Make sure your banjo fitting seats down on the caliper surface correctly. This is another one that seems obvious but it trips many up. On many rubber hoses available both through us and elsewhere, the banjo fitting is crimped onto the rubber line, and the fitting surface itself is angled. The easy thing to miss on these is most customers will want to keep the line tucked close to the caliper so intuitively angle the line downward. On most metric calipers there will be a relief cut in the casting to clear the crimped portion of the fitting. Sometimes this relief is not cut deep enough and the fitting will bottom out leaving a gap that cannot be filled by the crush washer. The problem is even worse with the earlier calipers ('69-'77) because they do not have a relief cut at all. The correct solution to remedy this is to flip the fitting around so it angles the line away from the caliper and in turn gives the crimped portion of the fitting the space needed.
Clocking the brake lines. Because we use Mid-Size GM calipers on a wide variety of custom applications many customers will want to clock the direction the brake line comes off of the caliper. This is not a problem, but some modification may be needed depending upon the style of fitting you are using. As you can see in the picture below calipers have a raised collar of material that may need chasing to allow the banjo fitting to seat properly. This can easily be done with a die grinder and carbide bur, or file. I cannot stress enough how important it is to seal up the hole to ensure metal filings do not enter the internal cavity of the caliper. A spare banjo bolt with the top wrapped in black tape is what I typically use to keep it plugged.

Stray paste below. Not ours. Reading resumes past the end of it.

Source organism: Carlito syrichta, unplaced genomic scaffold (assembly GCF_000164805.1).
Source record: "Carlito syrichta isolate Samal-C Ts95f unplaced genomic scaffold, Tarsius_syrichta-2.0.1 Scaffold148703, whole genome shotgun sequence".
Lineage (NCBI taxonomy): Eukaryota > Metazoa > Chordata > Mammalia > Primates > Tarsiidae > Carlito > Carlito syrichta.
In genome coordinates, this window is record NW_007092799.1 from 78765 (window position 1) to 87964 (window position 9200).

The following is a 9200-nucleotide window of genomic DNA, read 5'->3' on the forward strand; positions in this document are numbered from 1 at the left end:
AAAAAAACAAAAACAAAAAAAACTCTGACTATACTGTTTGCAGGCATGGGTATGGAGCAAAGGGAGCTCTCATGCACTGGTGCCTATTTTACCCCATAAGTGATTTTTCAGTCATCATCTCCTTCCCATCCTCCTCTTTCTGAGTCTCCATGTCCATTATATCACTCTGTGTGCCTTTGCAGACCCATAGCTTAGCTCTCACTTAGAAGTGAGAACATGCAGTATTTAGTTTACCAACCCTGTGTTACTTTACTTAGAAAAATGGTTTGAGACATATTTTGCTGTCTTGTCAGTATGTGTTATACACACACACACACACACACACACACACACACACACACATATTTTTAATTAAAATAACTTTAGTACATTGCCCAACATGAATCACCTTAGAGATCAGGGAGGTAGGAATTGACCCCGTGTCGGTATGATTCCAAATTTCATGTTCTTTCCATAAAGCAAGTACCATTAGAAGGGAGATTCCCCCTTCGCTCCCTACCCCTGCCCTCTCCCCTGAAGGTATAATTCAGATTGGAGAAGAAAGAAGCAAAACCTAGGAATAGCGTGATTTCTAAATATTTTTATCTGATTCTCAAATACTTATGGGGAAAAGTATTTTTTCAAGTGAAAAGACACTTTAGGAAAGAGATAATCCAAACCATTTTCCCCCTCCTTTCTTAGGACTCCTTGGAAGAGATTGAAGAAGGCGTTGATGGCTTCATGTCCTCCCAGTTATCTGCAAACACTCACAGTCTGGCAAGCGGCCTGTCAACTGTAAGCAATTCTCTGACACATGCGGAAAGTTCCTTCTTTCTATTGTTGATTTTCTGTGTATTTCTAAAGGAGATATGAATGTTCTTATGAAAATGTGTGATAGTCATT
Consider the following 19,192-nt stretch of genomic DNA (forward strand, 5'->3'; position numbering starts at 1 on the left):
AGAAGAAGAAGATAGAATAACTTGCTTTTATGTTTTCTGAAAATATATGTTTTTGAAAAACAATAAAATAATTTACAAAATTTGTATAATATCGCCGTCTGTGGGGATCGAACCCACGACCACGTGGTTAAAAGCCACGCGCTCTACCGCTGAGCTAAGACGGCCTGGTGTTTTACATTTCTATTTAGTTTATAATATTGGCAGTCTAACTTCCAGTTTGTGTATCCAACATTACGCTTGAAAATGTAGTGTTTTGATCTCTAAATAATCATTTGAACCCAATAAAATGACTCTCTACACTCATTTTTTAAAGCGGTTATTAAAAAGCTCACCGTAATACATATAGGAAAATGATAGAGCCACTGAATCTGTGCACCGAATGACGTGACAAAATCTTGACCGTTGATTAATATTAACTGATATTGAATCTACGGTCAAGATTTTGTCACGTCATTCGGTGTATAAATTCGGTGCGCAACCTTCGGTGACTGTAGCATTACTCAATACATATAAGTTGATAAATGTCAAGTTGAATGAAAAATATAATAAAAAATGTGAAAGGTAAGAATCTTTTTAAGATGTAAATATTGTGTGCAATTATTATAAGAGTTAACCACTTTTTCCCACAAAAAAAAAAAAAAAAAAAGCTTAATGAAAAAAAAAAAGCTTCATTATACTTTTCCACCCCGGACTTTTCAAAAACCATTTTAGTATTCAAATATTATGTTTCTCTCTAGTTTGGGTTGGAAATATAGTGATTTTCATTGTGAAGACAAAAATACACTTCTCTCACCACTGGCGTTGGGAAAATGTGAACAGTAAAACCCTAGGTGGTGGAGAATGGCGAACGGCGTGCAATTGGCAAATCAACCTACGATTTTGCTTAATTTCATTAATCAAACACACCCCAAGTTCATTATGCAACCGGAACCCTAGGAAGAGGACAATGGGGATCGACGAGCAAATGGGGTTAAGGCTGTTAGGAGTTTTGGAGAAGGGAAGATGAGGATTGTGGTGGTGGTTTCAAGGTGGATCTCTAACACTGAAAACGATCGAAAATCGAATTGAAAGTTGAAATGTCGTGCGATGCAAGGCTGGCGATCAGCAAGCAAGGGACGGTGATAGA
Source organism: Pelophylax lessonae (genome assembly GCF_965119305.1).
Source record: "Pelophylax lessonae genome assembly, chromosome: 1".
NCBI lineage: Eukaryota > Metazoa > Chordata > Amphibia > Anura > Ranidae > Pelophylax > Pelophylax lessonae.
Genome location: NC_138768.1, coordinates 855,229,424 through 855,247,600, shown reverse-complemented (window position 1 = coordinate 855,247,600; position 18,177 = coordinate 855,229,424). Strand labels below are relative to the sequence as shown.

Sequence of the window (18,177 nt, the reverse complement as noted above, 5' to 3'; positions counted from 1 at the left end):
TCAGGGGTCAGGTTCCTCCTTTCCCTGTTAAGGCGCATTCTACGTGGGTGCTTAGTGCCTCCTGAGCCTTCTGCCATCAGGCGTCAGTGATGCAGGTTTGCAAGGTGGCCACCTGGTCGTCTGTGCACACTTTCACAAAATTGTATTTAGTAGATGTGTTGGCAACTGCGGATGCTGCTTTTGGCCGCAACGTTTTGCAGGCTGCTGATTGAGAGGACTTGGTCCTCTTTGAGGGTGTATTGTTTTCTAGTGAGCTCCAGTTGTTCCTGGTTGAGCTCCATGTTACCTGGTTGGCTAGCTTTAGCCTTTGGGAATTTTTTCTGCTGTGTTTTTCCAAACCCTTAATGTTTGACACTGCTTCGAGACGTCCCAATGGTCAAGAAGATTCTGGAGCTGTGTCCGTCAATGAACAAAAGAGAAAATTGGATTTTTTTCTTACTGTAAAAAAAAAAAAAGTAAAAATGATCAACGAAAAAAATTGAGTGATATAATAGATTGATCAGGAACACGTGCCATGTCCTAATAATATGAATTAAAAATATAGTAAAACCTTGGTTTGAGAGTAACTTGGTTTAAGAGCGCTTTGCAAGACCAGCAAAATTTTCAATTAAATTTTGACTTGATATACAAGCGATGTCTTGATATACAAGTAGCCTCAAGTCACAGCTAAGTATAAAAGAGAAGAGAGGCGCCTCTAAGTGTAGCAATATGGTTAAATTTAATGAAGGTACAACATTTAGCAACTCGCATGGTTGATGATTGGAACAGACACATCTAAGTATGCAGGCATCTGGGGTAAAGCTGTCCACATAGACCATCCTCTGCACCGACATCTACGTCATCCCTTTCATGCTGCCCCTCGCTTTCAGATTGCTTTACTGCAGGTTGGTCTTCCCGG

Anti-Rattle Clip? Many of our calipers come supplied with a small metal clip referred to as an anti-rattle clip. Customers call and ask how it installs. This clip is only used in a stock application and it does not fit most aftermarket brake pads. Hot Rodders simply throw this clip away as it is not needed. It will not fit most pads which are designed to make up for extra clip. Give it a toss and don’t think twice about it!
Hopefully these tips can help you if you run into questions during your disk brake install. Once completed you will have a reliable system that will give you many miles of great, trouble-free service! If you have any questions please feel free to give us a call as we are always happy to help!
Products Featured in this Article
1978-Up GM Metric Brake Calipers, IMCA ApprovedView$46.39Compare